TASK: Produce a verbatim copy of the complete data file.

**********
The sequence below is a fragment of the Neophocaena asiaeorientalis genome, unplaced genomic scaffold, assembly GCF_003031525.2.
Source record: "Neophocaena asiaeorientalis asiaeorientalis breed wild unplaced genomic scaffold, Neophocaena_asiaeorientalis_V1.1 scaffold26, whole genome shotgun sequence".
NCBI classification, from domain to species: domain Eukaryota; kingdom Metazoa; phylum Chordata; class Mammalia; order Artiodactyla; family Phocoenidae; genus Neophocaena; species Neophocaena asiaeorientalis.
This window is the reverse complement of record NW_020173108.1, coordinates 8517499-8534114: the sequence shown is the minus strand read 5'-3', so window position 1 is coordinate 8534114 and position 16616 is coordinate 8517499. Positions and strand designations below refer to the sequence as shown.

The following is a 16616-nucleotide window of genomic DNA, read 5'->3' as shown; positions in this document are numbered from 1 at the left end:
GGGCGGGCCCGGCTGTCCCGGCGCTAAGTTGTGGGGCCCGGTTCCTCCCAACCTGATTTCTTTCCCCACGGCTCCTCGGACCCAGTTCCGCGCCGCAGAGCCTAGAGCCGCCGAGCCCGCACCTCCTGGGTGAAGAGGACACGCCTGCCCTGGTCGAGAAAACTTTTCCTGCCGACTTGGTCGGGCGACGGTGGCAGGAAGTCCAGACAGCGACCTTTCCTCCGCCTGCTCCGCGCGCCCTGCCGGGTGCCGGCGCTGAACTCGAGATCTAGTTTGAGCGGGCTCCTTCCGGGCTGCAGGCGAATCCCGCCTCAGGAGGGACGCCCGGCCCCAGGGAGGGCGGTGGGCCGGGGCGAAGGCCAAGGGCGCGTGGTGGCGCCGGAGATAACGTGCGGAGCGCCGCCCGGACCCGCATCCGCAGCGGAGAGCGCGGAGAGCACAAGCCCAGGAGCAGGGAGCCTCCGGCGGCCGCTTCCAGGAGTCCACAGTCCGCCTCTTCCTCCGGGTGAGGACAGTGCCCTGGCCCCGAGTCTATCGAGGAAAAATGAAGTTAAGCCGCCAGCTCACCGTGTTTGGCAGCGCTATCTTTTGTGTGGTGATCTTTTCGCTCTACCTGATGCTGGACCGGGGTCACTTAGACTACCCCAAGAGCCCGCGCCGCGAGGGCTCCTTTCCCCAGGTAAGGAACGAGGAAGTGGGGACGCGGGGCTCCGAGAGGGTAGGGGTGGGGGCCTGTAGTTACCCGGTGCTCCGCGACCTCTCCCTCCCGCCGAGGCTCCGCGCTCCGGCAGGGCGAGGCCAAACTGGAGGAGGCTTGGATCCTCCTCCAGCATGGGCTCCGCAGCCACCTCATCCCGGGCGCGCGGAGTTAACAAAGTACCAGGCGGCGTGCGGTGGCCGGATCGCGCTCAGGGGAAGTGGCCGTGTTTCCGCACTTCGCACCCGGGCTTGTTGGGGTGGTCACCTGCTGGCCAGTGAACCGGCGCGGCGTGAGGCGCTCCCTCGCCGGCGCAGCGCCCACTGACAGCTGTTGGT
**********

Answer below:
The sequence below is a fragment of the Neophocaena asiaeorientalis genome, unplaced genomic scaffold, assembly GCF_003031525.2.
Source record: "Neophocaena asiaeorientalis asiaeorientalis breed wild unplaced genomic scaffold, Neophocaena_asiaeorientalis_V1.1 scaffold26, whole genome shotgun sequence".
NCBI classification, from domain to species: domain Eukaryota; kingdom Metazoa; phylum Chordata; class Mammalia; order Artiodactyla; family Phocoenidae; genus Neophocaena; species Neophocaena asiaeorientalis.
This window is the reverse complement of record NW_020173108.1, coordinates 8517499-8534114: the sequence shown is the minus strand read 5'-3', so window position 1 is coordinate 8534114 and position 16616 is coordinate 8517499. Positions and strand designations below refer to the sequence as shown.

The following is a 16616-nucleotide window of genomic DNA, read 5'->3' as shown; positions in this document are numbered from 1 at the left end:
GGGCGGGCCCGGCTGTCCCGGCGCTAAGTTGTGGGGCCCGGTTCCTCCCAACCTGATTTCTTTCCCCACGGCTCCTCGGACCCAGTTCCGCGCCGCAGAGCCTAGAGCCGCCGAGCCCGCACCTCCTGGGTGAAGAGGACACGCCTGCCCTGGTCGAGAAAACTTTTCCTGCCGACTTGGTCGGGCGACGGTGGCAGGAAGTCCAGACAGCGACCTTTCCTCCGCCTGCTCCGCGCGCCCTGCCGGGTGCCGGCGCTGAACTCGAGATCTAGTTTGAGCGGGCTCCTTCCGGGCTGCAGGCGAATCCCGCCTCAGGAGGGACGCCCGGCCCCAGGGAGGGCGGTGGGCCGGGGCGAAGGCCAAGGGCGCGTGGTGGCGCCGGAGATAACGTGCGGAGCGCCGCCCGGACCCGCATCCGCAGCGGAGAGCGCGGAGAGCACAAGCCCAGGAGCAGGGAGCCTCCGGCGGCCGCTTCCAGGAGTCCACAGTCCGCCTCTTCCTCCGGGTGAGGACAGTGCCCTGGCCCCGAGTCTATCGAGGAAAAATGAAGTTAAGCCGCCAGCTCACCGTGTTTGGCAGCGCTATCTTTTGTGTGGTGATCTTTTCGCTCTACCTGATGCTGGACCGGGGTCACTTAGACTACCCCAAGAGCCCGCGCCGCGAGGGCTCCTTTCCCCAGGTAAGGAACGAGGAAGTGGGGACGCGGGGCTCCGAGAGGGTAGGGGTGGGGGCCTGTAGTTACCCGGTGCTCCGCGACCTCTCCCTCCCGCCGAGGCTCCGCGCTCCGGCAGGGCGAGGCCAAACTGGAGGAGGCTTGGATCCTCCTCCAGCATGGGCTCCGCAGCCACCTCATCCCGGGCGCGCGGAGTTAACAAAGTACCAGGCGGCGTGCGGTGGCCGGATCGCGCTCAGGGGAAGTGGCCGTGTTTCCGCACTTCGCACCCGGGCTTGTTGGGGTGGTCACCTGCTGGCCAGTGAACCGGCGCGGCGTGAGGCGCTCCCTCGCCGGCGCAGCGCCCACTGACAGCTGTTGGT